What is a Debt to Income Ratio?
Your debt to income ratio (dti) is the amount you pay each month in debt relative to your monthly income. For example, if you earn $4,000 per month, and you pay $2,000 per month toward debt, your debt to income ratio is 50%.
Bills like groceries, cell phone, etc are not figured into DTI so be sure you know how much you will be comfortable spending before you start to look for a home.
If your debt to income ratio is a little high, most mortgage professionals offer stated loan programs. With a stated mortgage loan, you simply state how much income you make, provided it is within reason for your job field. Even though this option may be available to you, you still need to feel comfortable with your monthly mortgage payment.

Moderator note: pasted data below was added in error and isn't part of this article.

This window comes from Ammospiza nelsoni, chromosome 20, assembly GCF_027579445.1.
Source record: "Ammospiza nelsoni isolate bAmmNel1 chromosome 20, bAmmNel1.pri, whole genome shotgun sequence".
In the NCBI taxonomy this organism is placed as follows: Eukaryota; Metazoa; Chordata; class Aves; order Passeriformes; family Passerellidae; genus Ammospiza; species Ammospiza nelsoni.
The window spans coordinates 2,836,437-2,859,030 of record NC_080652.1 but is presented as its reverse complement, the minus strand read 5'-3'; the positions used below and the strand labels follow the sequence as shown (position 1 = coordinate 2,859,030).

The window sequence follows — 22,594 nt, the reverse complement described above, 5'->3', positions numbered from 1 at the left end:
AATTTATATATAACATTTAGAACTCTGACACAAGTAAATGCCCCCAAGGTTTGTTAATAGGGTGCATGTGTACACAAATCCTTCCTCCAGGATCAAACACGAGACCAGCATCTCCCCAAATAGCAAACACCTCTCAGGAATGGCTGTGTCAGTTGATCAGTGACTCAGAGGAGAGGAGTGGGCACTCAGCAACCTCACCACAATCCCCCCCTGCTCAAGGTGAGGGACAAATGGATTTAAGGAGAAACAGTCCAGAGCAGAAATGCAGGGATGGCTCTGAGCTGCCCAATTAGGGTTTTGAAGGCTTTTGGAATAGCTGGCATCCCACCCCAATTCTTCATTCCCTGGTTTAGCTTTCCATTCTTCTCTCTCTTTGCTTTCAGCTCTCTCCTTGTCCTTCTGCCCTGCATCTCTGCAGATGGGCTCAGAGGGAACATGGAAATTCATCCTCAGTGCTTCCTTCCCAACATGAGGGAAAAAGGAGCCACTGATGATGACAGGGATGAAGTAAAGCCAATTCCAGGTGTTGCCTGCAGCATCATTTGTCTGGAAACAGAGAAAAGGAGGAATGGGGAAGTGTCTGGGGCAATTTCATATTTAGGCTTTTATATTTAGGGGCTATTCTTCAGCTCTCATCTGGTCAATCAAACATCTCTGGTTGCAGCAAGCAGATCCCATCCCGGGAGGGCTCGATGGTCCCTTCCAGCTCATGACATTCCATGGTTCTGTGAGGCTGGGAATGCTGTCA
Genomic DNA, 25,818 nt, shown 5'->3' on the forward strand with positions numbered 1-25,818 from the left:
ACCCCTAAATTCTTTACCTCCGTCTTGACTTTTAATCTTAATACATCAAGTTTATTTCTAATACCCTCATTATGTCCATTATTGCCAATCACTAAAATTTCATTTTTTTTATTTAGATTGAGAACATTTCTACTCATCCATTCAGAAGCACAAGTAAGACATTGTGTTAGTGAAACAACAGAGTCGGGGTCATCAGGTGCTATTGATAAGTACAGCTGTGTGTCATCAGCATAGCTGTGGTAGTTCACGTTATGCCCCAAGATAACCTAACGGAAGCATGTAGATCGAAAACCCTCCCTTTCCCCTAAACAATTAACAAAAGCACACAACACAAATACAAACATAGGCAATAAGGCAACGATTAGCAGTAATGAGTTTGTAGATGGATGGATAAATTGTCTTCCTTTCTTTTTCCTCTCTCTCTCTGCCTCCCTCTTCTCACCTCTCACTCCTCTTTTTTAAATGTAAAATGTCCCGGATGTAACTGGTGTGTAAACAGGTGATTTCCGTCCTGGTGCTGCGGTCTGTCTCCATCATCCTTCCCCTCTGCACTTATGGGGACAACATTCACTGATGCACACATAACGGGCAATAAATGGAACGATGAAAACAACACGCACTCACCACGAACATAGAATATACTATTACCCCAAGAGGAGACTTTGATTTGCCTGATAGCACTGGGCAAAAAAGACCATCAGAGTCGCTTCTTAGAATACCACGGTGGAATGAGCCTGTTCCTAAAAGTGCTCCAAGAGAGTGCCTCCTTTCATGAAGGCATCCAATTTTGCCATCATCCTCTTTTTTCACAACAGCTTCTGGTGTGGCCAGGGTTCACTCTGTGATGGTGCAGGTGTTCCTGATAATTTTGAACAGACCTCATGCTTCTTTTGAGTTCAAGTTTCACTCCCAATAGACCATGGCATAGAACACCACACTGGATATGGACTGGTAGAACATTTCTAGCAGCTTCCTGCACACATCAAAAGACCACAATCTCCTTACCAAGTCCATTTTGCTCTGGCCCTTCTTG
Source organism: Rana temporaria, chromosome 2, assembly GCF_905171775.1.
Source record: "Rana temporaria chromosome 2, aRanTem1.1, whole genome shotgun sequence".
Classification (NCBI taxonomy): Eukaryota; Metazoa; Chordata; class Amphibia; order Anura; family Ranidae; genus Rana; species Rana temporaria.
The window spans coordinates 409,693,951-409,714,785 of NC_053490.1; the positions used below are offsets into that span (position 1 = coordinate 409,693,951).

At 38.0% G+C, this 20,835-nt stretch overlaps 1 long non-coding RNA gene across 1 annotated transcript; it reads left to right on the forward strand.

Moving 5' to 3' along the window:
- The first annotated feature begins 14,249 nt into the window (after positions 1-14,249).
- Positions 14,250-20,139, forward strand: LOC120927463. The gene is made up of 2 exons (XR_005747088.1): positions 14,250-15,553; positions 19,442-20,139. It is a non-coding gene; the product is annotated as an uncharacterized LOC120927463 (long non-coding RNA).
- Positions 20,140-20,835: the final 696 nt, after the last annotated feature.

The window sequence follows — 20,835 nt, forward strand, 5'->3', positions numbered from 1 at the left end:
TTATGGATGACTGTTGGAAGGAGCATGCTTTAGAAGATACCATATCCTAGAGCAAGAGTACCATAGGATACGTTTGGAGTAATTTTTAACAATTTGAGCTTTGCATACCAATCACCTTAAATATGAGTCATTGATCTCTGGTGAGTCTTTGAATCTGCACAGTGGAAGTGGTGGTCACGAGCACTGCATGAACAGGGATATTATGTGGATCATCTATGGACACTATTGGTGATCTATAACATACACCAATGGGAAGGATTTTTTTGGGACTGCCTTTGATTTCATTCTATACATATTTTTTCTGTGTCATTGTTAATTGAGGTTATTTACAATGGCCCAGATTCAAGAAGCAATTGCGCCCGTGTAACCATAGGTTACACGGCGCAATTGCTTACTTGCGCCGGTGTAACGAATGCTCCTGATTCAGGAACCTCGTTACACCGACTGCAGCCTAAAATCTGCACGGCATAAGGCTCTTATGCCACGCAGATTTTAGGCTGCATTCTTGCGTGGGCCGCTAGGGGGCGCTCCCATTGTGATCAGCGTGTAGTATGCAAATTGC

Items considered in your debt ration are your total housing expense. This is the principle and interest on the proposed loan along with real estate taxes and homeowners insurance. Neighborhood association fees also count if they apply. Your installment and revolving debt are also calculated in this figure. Often times you may qualify for a much higher payment than you realize. Have your mortgage broker give you payment amounts so you are comfortable with the amount before you house hunt.
If you you have a debt that will be paid off in 10 months or less you may be able to exclude this payment from your debt to income ratio.
Your debt to income ratio, or DTI, is the general basis for how a lender calculates how much of a home or a home loan you can qualify for. By using the lenders maximum debt to income ratio guidelines, your current monthly expenses, and your total monthly income, a lender is able to figure out what the maximim mortgage payment you will qualify for will be. Then based on what loan program you decide to go with and the rate associated with that program, the lender can notify you of the maximum amount you will be qualified for on a mortgage.